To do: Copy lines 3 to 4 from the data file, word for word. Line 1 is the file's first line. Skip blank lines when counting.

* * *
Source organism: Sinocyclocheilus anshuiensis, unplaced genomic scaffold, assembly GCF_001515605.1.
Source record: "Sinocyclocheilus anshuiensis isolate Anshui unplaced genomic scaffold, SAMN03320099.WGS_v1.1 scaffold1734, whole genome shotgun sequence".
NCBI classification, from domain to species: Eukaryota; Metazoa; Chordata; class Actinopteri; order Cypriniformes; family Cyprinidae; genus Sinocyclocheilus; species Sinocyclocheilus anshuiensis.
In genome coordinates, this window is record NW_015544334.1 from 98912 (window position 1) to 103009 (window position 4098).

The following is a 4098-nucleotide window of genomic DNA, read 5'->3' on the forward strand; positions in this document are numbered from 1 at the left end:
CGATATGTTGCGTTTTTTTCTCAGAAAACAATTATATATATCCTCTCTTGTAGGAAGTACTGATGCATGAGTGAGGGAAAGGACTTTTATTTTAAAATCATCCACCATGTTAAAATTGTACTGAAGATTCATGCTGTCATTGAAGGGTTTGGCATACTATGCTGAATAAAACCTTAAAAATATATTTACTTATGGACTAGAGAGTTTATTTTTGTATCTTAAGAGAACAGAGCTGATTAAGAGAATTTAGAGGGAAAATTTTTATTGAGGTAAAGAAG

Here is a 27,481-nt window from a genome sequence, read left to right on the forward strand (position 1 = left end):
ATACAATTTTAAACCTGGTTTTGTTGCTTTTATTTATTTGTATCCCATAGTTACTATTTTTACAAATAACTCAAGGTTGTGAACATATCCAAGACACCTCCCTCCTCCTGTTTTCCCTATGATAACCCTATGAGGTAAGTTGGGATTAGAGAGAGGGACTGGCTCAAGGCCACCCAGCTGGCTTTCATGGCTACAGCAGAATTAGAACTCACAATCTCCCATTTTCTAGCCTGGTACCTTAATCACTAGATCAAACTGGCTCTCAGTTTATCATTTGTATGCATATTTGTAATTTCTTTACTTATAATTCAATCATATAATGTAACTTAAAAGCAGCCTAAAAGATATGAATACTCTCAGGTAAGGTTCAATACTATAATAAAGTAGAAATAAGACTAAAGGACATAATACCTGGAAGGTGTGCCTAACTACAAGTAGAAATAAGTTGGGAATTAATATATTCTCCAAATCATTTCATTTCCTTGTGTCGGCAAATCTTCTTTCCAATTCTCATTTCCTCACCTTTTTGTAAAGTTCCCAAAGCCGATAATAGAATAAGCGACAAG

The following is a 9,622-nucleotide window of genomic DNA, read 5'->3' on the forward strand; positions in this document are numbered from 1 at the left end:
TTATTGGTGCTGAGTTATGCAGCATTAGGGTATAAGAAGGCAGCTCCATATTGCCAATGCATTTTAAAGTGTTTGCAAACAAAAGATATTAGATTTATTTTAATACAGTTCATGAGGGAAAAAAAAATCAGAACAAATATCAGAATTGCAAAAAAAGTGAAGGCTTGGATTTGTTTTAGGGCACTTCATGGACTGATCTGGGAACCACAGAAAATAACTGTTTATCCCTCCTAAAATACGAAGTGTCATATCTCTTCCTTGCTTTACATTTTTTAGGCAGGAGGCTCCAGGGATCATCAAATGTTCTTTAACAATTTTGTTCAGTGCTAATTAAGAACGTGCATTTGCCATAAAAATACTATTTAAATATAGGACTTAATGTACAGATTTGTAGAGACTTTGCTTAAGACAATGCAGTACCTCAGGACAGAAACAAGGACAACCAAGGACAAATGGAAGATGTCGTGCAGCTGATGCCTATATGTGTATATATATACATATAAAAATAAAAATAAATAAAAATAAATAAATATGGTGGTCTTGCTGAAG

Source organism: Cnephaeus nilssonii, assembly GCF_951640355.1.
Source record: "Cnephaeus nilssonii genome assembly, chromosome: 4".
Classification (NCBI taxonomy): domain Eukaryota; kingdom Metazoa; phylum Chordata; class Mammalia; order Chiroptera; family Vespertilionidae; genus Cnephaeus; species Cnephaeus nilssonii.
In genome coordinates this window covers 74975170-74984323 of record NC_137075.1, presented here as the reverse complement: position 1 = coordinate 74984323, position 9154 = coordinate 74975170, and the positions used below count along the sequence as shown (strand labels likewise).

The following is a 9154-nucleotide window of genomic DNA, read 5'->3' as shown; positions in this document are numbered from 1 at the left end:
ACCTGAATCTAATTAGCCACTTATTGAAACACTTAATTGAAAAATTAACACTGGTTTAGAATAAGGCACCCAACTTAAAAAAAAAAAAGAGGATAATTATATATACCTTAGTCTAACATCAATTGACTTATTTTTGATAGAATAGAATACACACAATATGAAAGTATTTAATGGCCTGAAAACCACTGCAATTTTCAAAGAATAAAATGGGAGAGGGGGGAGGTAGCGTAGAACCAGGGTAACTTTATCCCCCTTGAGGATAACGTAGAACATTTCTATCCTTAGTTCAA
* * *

NCBI classification, from domain to species: Eukaryota; Metazoa; Chordata; class Actinopteri; order Cypriniformes; family Cyprinidae; genus Sinocyclocheilus; species Sinocyclocheilus anshuiensis.
In genome coordinates, this window is record NW_015544334.1 from 98912 (window position 1) to 103009 (window position 4098).